Asthma in women maybe linked to a prolonged time to pregnancy and a decreased birth rate, according to a new study.
Researchers studied 245 women with unexplained fertility problems aged between 23 and 45 years. They underwent asthma and allergy testing and questionnaires during their fertility treatment. As many as 96 women in the study had either an existing doctor’s diagnosis of asthma or were diagnosed with asthma when they entered the study.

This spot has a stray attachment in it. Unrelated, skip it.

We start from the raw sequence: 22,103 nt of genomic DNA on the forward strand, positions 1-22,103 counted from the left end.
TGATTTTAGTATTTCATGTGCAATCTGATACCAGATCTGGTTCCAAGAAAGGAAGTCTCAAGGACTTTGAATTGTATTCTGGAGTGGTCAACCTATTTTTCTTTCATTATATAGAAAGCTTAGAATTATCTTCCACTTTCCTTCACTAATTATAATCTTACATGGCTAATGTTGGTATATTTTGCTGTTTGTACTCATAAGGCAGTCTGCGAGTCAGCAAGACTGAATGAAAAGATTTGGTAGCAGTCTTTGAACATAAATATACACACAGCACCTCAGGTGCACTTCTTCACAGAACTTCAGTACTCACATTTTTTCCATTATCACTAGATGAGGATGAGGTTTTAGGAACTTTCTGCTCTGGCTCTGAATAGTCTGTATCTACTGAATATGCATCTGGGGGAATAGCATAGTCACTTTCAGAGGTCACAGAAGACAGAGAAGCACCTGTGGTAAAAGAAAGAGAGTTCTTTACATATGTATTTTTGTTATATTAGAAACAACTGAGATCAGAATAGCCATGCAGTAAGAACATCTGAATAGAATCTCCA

The researchers from Bispebjerg University Hospital in Denmark monitored the women during their fertility treatment for a minimum of 12 months, until they had a successful pregnancy, stopped treatment or the observation ended. The results found that the median total time to pregnancy was 32.2 months in non-asthmatic women and 55.6 months in those with asthma.
Women with asthma also had fewer successful conceptions – 39.6 per cent achieved pregnancy in the asthmatic women compared with 60.4 per cent in the women without asthma. The results also found this trend was more apparent as
the women got older.
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